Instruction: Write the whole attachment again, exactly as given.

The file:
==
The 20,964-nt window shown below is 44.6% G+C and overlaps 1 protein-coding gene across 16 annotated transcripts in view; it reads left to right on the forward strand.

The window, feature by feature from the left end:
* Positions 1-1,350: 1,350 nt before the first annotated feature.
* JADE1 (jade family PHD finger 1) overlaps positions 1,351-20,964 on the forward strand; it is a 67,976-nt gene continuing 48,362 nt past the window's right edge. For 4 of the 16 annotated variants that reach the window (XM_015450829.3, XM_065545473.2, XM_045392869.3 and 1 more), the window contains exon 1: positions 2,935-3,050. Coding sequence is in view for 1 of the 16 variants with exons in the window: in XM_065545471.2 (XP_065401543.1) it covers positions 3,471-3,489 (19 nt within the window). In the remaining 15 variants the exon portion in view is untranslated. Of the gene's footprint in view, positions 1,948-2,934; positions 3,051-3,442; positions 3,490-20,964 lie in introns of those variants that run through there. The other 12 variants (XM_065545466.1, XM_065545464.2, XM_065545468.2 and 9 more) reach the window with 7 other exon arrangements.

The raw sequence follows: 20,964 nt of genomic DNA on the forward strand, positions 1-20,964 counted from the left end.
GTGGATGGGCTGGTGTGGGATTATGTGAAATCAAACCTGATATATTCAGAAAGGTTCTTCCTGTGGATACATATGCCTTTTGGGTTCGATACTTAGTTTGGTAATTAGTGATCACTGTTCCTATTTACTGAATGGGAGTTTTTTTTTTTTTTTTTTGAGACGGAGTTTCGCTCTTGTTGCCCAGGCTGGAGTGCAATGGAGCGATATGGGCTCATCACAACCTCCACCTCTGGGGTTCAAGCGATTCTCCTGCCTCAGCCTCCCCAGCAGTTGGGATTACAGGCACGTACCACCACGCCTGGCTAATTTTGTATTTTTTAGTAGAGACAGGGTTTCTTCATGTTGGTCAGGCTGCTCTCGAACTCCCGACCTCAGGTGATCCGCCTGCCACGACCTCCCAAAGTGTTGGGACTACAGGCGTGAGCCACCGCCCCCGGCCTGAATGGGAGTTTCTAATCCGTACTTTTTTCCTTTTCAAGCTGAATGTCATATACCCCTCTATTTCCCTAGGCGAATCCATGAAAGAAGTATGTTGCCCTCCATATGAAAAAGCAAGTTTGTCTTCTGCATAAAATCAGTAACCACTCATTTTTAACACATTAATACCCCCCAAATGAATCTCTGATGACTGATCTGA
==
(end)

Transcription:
The 20,964-nt window shown below is 44.6% G+C and overlaps 1 protein-coding gene across 16 annotated transcripts in view; it reads left to right on the forward strand.

The window, feature by feature from the left end:
* Positions 1-1,350: 1,350 nt before the first annotated feature.
* JADE1 (jade family PHD finger 1) overlaps positions 1,351-20,964 on the forward strand; it is a 67,976-nt gene continuing 48,362 nt past the window's right edge. For 4 of the 16 annotated variants that reach the window (XM_015450829.3, XM_065545473.2, XM_045392869.3 and 1 more), the window contains exon 1: positions 2,935-3,050. Coding sequence is in view for 1 of the 16 variants with exons in the window: in XM_065545471.2 (XP_065401543.1) it covers positions 3,471-3,489 (19 nt within the window). In the remaining 15 variants the exon portion in view is untranslated. Of the gene's footprint in view, positions 1,948-2,934; positions 3,051-3,442; positions 3,490-20,964 lie in introns of those variants that run through there. The other 12 variants (XM_065545466.1, XM_065545464.2, XM_065545468.2 and 9 more) reach the window with 7 other exon arrangements.

The raw sequence follows: 20,964 nt of genomic DNA on the forward strand, positions 1-20,964 counted from the left end.
GTGGATGGGCTGGTGTGGGATTATGTGAAATCAAACCTGATATATTCAGAAAGGTTCTTCCTGTGGATACATATGCCTTTTGGGTTCGATACTTAGTTTGGTAATTAGTGATCACTGTTCCTATTTACTGAATGGGAGTTTTTTTTTTTTTTTTTTGAGACGGAGTTTCGCTCTTGTTGCCCAGGCTGGAGTGCAATGGAGCGATATGGGCTCATCACAACCTCCACCTCTGGGGTTCAAGCGATTCTCCTGCCTCAGCCTCCCCAGCAGTTGGGATTACAGGCACGTACCACCACGCCTGGCTAATTTTGTATTTTTTAGTAGAGACAGGGTTTCTTCATGTTGGTCAGGCTGCTCTCGAACTCCCGACCTCAGGTGATCCGCCTGCCACGACCTCCCAAAGTGTTGGGACTACAGGCGTGAGCCACCGCCCCCGGCCTGAATGGGAGTTTCTAATCCGTACTTTTTTCCTTTTCAAGCTGAATGTCATATACCCCTCTATTTCCCTAGGCGAATCCATGAAAGAAGTATGTTGCCCTCCATATGAAAAAGCAAGTTTGTCTTCTGCATAAAATCAGTAACCACTCATTTTTAACACATTAATACCCCCCAAATGAATCTCTGATGACTGATCTGA